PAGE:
Tennis Clay Courts
Clay courts are one of the many surfaces that tennis is played on. They are known for their slower ball and player speed, and the French Open is distinctive for being the only Grand Slam played on a clay court. Keep reading to learn more about clay courts in tennis.
Clay Tennis Courts
Clay tennis courts are made of different combinations of crushed stones, gravel, and bricks. Most popular in Europe and South America, clay courts tend to be cheaper to make, but more costly to upkeep than more common hard surface courts. Clay courts are generally more durable and are considered to be a premium type of court. The properties of clay allow players to be more agile on the court, limiting stress on joints and even allowing for the ability to slide to reach balls. Clay typically results in slow bounces, which allows quick players more time to return shots.
- Durable playing surface
- Properties of clay make it easy on players’ joints
- Slow bounces allow more time for shot returning
- Fun playing surface that even allows for sliding
- Weather can cause bounce results to vary
- Courts tend to be slippery, which can make it difficult to change direction
- Slow bounces put heavy shot makers and big servers at a disadvantage
- Typically require a high level of maintenance to preserve a smooth playing surface
Clay Tennis Court Speed
In general, clay courts are said to play “slower” than grass or hard courts, because the clay encourages higher bounce, reducing the ball’s speed. Due to the slower ball speed that is seen on clay courts, these courts favor defensive players, who rely less on overpowering their opponent with intense serves and instead are more technically advanced and have better stamina. The slow ball speed results in longer points, less “winners” (excellent shots that are unreturnable), and softer shots with greater topspin.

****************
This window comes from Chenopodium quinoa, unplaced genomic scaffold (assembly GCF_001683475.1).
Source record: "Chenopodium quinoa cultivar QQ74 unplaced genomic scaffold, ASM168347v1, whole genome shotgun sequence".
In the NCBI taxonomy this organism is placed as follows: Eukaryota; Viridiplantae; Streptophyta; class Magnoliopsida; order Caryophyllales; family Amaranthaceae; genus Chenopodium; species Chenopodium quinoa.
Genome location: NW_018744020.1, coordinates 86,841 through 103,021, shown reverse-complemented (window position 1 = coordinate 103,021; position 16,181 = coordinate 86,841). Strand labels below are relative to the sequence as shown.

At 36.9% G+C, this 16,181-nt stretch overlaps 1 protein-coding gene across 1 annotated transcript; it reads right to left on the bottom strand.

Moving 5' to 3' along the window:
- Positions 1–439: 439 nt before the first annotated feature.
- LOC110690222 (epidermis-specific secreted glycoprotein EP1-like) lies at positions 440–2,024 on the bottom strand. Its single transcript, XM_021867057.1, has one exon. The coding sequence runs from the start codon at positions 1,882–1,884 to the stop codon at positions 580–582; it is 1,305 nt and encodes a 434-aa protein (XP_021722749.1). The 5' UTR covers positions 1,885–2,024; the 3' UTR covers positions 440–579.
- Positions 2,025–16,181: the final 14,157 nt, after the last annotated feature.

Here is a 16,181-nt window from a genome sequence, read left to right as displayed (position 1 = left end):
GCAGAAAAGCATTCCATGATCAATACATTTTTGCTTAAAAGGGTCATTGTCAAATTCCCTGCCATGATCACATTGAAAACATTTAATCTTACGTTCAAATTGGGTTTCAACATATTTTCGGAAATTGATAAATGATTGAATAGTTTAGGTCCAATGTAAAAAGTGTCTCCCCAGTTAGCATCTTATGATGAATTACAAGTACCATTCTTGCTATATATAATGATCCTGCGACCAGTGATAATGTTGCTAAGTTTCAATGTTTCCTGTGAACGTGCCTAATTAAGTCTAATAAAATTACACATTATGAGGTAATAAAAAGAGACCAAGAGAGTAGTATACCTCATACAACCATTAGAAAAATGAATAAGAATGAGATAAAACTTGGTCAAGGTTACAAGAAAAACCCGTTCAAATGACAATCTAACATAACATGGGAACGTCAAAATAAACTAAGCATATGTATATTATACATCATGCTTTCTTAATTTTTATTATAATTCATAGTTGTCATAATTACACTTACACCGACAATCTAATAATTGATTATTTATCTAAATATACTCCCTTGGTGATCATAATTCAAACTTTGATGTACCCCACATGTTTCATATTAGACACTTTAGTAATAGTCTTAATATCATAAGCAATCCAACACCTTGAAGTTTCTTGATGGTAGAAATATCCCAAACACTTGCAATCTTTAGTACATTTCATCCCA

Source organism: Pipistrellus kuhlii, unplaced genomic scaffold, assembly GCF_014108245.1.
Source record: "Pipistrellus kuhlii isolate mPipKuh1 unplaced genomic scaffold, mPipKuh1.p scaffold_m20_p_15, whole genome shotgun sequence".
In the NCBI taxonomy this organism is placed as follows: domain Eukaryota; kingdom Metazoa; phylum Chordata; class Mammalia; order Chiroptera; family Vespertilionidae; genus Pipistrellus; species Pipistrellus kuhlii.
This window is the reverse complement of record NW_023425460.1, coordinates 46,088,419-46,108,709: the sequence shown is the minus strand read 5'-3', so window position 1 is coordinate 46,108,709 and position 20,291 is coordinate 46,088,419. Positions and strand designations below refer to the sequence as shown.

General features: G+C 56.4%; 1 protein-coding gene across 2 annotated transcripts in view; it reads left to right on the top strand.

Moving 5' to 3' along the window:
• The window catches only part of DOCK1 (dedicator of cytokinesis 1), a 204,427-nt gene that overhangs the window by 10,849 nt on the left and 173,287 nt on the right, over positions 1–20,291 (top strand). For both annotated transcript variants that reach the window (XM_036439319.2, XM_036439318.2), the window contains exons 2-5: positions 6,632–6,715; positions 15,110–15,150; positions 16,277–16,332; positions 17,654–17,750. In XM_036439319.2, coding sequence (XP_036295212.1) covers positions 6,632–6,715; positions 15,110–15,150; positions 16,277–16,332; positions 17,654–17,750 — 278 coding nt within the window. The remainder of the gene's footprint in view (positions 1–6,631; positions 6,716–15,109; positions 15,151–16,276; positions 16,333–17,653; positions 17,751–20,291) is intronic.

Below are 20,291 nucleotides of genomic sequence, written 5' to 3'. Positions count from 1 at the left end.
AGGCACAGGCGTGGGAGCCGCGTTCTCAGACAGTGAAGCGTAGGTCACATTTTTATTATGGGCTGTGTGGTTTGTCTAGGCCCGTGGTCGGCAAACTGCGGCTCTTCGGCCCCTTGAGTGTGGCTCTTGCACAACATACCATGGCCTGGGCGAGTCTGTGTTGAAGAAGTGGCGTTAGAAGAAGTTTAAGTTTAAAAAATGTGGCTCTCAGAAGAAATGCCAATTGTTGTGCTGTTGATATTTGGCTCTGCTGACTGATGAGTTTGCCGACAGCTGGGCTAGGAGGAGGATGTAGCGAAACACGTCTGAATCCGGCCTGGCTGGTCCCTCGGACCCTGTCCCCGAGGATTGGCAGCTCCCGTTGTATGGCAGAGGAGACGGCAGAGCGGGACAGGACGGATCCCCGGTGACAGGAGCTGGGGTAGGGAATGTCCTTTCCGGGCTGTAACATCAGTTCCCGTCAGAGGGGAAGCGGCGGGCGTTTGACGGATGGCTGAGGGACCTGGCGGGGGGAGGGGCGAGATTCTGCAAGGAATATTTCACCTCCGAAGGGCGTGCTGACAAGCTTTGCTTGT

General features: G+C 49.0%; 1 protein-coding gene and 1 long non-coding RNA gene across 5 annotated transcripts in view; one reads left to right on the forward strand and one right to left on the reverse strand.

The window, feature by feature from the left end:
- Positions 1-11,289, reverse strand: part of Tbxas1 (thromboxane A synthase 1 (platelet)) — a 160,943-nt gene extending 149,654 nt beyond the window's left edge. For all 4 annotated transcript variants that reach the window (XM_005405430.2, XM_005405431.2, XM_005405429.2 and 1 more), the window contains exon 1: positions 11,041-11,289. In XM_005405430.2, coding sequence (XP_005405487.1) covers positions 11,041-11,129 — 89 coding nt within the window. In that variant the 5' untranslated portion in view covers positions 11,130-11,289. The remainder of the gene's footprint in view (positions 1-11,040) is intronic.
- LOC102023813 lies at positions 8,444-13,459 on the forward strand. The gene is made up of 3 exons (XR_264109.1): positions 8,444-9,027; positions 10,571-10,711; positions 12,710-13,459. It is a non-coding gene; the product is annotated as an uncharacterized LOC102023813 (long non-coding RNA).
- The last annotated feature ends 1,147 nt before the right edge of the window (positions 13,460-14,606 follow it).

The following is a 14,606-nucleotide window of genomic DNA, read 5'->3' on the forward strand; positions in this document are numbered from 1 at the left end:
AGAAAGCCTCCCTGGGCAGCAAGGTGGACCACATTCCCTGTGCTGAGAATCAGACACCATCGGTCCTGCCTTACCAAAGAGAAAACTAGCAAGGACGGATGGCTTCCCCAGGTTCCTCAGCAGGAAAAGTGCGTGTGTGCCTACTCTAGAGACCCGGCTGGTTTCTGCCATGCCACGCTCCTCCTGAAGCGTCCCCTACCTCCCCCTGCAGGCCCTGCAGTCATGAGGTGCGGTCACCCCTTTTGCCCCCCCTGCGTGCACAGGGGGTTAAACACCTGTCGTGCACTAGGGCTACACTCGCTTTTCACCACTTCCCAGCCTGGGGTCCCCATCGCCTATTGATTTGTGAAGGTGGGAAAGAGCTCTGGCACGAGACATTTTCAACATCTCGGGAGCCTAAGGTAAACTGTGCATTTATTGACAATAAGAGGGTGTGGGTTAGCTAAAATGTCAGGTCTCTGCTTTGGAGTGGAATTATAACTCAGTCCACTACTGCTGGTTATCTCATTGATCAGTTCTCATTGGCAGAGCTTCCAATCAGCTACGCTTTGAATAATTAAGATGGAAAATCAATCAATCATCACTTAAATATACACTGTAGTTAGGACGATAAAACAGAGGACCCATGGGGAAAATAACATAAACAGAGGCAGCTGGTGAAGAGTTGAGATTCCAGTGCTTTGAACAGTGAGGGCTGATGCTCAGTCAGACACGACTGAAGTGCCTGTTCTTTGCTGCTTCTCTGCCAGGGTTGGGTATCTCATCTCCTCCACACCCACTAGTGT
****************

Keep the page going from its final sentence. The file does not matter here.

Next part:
Red and Green Clay Courts
There are two main versions of clay courts: red courts and green courts. Red courts are made using finely-crushed shale and red brick, giving them their distinct color.
Green courts, on the other hand, are made with shale and ground metabasalt, a rock with a signature black-and-white speckled appearance. When crushed, it gives courts a green-gray color. Green clay is most common in the United States. Green courts tend to play a little harder and faster than red clay courts.
History of Clay Tennis Courts
Clay was initially used to protect grass courts in England during the 1800s, which could dry up or burn in the summer months. William Renshaw, one of the early tennis greats, famously kept his private courts hydrated by crushing up old clay pots that were rejected from a nearby producer.
Starting in the mid-1900s, clay courts became more popular as tennis clubs began using them with greater frequency. The company Har-Tru, one of the first leaders in the clay court business, was founded in 1931 and used stone mined from Pennsylvania for its green clay surfaces.
The advent of companies that specialized in clay (like Har-Tru) expanded the popularity of clay courts even further, and today several big tournaments are played on clay courts. Stade Roland-Garros, home to the French Open, is perhaps the most famous clay court. It utilizes a red clay surface.
What is the difference between clay and hard courts in tennis?
Clay and hard courts are different in a number of ways. Firstly, they use different materials: clay courts, as might be expected, are made from clay, whereas hard courts are usually a type of asphalt or concrete with an acrylic surface. Secondly, clay courts play differently than hard courts, with clay courts generally being slower than hard courts due to difference in texture. However, clay courts are cheaper to construct than hard courts, though they require a bit more maintenance.
Where are clay tennis courts most popular?
Clay tennis courts are most popular in Europe and South America. The French Open is notable for being the only Grand Slam played on a clay court. Other major tournaments played on clay tennis courts include the Monte Carlo Masters, the Madrid Open, and the Italian Open.